The rest of your post is hardly worth response--I am not a theocrat. I am just able to recognize circumstances as they applied at that time. You apply our conception of the world, of mankind, to a world vastly different and hundreds of years old. The biggest problem I have with the "Galileo Affair" is people who use it as PROOF that the Church is hostile to science (who, when pressed, can only come up with Galileo as the PROOF that the Church is hostile to science...) We can apply whatever norms or beliefs we want to their action, but they will be inaccurate if they are not compatible with the age. We can speak with moral indignation about all sorts of things but have to look at how people of the day viewed them as well. Was the Church wrong? Of course. Should it have more speedily accepted Copernicus' theory and Galileo's work? Yep. Did it have the right to defend its teachings? Yep. Was it alone in its criticism of Galileo? Nope.
PleasepleasepleasepleasePLEASE go to this site:
It mentions that "The Hammer" Bellarmine said himself that if Galileo was right then interpretation of Scripture was wrong. But it had to be PROVEN that Galileo was right, something Galileo was unable to do.
I am of the same mine--the Bible is a blueprint for morality, not science. They misinterpreted it and acted on the faulty interpretation. The Church was not alone in that, but is also not innocent. But, again, if we take the worldview of the day, the Church was suffering from the schism of Protestantism, the 30 Years' War, and the various challenges to its authority, so it is understandable that they were...hyper...in their defense of their teachings. Does that make the Galileo trial right? Nope. But it is understandable. THAT is all I am after--recognition that it was a different age in every way conceivable.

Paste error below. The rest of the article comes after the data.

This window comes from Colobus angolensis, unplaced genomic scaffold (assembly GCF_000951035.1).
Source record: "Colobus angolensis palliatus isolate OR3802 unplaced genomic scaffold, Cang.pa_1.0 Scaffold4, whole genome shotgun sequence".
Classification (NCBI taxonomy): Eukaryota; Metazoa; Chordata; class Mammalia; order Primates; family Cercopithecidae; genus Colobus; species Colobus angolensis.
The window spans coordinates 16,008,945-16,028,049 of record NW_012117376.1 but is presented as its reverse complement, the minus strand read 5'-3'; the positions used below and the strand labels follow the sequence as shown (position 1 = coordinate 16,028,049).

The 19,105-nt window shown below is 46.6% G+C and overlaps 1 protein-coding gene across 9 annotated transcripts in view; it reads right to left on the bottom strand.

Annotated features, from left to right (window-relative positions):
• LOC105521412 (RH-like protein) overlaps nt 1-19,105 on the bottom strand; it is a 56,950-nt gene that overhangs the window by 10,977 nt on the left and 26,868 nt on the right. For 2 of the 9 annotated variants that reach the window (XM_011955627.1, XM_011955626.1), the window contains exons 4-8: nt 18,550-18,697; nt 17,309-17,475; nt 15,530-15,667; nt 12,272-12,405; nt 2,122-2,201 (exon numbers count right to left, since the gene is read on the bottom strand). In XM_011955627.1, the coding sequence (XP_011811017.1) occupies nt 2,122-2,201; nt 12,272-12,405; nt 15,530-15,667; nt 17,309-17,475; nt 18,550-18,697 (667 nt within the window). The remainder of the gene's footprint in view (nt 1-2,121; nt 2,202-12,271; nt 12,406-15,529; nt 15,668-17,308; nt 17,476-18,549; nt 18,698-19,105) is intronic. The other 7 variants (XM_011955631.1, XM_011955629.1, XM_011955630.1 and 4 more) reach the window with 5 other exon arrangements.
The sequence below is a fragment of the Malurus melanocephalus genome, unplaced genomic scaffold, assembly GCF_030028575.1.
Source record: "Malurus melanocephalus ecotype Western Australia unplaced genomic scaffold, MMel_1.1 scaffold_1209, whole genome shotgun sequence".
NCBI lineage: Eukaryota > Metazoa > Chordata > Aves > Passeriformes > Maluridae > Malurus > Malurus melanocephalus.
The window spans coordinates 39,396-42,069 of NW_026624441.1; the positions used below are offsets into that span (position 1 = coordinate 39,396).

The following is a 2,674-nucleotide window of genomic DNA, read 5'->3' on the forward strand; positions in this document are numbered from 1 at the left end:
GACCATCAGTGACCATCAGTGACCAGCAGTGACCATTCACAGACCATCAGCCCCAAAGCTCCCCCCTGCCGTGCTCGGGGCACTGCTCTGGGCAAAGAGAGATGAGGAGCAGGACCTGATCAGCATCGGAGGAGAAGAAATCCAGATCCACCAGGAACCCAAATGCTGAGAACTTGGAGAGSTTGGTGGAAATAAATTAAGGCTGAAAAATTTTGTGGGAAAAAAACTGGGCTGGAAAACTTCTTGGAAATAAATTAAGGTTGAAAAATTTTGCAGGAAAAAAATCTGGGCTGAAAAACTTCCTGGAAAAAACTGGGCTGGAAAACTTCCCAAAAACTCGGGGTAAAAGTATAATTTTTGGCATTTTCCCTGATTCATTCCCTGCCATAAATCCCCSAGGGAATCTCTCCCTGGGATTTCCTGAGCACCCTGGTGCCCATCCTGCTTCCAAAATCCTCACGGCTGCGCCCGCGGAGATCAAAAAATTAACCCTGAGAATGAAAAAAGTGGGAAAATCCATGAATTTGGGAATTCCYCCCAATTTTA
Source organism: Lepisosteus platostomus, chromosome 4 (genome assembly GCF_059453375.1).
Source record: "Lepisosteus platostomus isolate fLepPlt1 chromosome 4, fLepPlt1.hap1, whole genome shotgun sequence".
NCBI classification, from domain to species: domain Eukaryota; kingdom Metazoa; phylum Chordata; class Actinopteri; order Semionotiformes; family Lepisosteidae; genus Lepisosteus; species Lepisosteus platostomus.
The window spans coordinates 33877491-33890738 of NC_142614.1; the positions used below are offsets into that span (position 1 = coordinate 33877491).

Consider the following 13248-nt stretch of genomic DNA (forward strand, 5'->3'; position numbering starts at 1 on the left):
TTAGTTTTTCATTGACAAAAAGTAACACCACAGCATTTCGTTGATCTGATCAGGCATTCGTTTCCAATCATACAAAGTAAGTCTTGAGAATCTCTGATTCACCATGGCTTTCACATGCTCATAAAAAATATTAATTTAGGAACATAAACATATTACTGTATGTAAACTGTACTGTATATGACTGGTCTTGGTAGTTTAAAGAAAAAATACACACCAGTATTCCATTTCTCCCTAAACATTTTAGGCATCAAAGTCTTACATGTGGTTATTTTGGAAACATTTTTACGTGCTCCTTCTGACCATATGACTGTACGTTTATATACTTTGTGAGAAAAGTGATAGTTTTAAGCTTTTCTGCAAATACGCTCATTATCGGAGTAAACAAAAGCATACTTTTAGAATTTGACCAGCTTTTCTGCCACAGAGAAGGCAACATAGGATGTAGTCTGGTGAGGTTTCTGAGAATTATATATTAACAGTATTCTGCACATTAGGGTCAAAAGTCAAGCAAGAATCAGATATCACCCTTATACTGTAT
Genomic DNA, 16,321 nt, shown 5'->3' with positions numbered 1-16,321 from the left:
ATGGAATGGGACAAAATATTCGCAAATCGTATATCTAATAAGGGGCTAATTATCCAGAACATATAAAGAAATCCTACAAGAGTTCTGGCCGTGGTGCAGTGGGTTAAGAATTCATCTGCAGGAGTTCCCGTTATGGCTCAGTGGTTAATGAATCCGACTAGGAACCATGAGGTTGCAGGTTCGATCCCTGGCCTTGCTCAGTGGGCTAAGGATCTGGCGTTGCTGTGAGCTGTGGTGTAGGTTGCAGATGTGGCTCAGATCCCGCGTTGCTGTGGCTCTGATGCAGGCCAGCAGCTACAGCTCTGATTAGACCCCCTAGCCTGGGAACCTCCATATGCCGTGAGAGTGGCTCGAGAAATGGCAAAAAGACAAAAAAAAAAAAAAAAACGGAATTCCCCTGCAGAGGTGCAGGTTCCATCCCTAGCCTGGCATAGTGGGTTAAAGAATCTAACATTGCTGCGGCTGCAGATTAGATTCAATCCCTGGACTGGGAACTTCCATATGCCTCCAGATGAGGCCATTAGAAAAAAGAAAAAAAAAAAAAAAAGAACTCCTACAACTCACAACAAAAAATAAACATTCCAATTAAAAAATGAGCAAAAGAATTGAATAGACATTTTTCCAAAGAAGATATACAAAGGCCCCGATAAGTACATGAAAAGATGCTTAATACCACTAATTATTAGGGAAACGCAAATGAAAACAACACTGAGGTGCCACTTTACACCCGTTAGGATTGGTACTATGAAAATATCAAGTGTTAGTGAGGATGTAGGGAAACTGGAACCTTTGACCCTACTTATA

Singling out the Church is anti-Catholic--who cares if your family's Catholic. EVERYONE, religious and secular alike, who dealt with this issue opposed Galileo. The Church was not alone, so cannot, therefore, be singled out. They merely acted on the matter within their realm of power.
*The trial of Galileo in 1633 has been an anti-Catholic bludgeon aimed at the Church. Galileo has become an all-encompassing trump card, played whether the discussion is over science, abortion, gay rights, legalized pornography, or simply as a legitimate reason for anti-Catholicism itself.
*The myth of Galileo is more important than the actual events that surrounded him. Galileo represents the myth of the Church at war with science and enlightened thought.
*Most of the early scientific progress in astronomy was rooted in the Church. Galileo would attempt to prove the theories of a Catholic priest who had died 20 years before Galileo was born, Nicholas Copernicus. Copernicus argued for an earth that orbited the sun, rather than a fixed earth at the center of the cosmos.
*Copernicus died in 1543 and the Church raised no objections to his revolutionary hypothesis as long as it was presented as theory. The difficulty that both the Church and the leading Protestant reformers had with the theory is that it was perceived as not only contradicting common sense, but Scripture as well.
*The myth we have of Galileo is that of a renegade who scoffed at the Bible and drew fire from a Church blind to reason. In fact, he remained a good Catholic who believed in the power of prayer and endeavored always to conform his duty as a scientist with the destiny of his soul.